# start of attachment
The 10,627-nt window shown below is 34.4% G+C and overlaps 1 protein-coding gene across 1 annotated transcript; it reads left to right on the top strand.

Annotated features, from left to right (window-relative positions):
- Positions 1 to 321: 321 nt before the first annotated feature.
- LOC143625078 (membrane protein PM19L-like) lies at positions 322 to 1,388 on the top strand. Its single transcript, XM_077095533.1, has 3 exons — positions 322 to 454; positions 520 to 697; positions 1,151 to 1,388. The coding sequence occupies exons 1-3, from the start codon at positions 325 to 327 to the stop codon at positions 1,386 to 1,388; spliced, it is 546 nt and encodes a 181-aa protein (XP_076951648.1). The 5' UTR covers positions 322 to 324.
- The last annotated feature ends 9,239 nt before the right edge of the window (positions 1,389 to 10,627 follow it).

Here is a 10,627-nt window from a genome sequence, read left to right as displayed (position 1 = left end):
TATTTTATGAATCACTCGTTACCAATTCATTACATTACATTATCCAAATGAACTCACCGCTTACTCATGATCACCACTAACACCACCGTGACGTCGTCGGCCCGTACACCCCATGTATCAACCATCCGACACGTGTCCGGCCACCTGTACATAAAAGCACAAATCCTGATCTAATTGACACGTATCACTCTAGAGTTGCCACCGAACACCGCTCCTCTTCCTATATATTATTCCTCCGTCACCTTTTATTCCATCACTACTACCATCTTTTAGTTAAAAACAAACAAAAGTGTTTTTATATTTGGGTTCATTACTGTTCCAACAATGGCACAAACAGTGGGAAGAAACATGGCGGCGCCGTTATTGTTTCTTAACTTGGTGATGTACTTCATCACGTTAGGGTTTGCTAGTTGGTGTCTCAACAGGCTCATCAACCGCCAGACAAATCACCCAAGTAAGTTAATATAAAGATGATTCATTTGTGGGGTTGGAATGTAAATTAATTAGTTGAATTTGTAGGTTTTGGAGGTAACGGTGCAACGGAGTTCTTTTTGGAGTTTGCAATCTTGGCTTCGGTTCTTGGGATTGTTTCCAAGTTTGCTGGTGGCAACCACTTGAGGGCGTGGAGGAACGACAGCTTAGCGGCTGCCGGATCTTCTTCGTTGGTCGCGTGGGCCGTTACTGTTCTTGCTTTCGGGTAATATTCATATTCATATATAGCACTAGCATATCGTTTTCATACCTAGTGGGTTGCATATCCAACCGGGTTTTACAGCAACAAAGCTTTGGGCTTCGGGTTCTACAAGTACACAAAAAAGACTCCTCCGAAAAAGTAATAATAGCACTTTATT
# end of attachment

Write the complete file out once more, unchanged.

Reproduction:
The 10,627-nt window shown below is 34.4% G+C and overlaps 1 protein-coding gene across 1 annotated transcript; it reads left to right on the top strand.

Annotated features, from left to right (window-relative positions):
- Positions 1 to 321: 321 nt before the first annotated feature.
- LOC143625078 (membrane protein PM19L-like) lies at positions 322 to 1,388 on the top strand. Its single transcript, XM_077095533.1, has 3 exons — positions 322 to 454; positions 520 to 697; positions 1,151 to 1,388. The coding sequence occupies exons 1-3, from the start codon at positions 325 to 327 to the stop codon at positions 1,386 to 1,388; spliced, it is 546 nt and encodes a 181-aa protein (XP_076951648.1). The 5' UTR covers positions 322 to 324.
- The last annotated feature ends 9,239 nt before the right edge of the window (positions 1,389 to 10,627 follow it).

Here is a 10,627-nt window from a genome sequence, read left to right as displayed (position 1 = left end):
TATTTTATGAATCACTCGTTACCAATTCATTACATTACATTATCCAAATGAACTCACCGCTTACTCATGATCACCACTAACACCACCGTGACGTCGTCGGCCCGTACACCCCATGTATCAACCATCCGACACGTGTCCGGCCACCTGTACATAAAAGCACAAATCCTGATCTAATTGACACGTATCACTCTAGAGTTGCCACCGAACACCGCTCCTCTTCCTATATATTATTCCTCCGTCACCTTTTATTCCATCACTACTACCATCTTTTAGTTAAAAACAAACAAAAGTGTTTTTATATTTGGGTTCATTACTGTTCCAACAATGGCACAAACAGTGGGAAGAAACATGGCGGCGCCGTTATTGTTTCTTAACTTGGTGATGTACTTCATCACGTTAGGGTTTGCTAGTTGGTGTCTCAACAGGCTCATCAACCGCCAGACAAATCACCCAAGTAAGTTAATATAAAGATGATTCATTTGTGGGGTTGGAATGTAAATTAATTAGTTGAATTTGTAGGTTTTGGAGGTAACGGTGCAACGGAGTTCTTTTTGGAGTTTGCAATCTTGGCTTCGGTTCTTGGGATTGTTTCCAAGTTTGCTGGTGGCAACCACTTGAGGGCGTGGAGGAACGACAGCTTAGCGGCTGCCGGATCTTCTTCGTTGGTCGCGTGGGCCGTTACTGTTCTTGCTTTCGGGTAATATTCATATTCATATATAGCACTAGCATATCGTTTTCATACCTAGTGGGTTGCATATCCAACCGGGTTTTACAGCAACAAAGCTTTGGGCTTCGGGTTCTACAAGTACACAAAAAAGACTCCTCCGAAAAAGTAATAATAGCACTTTATT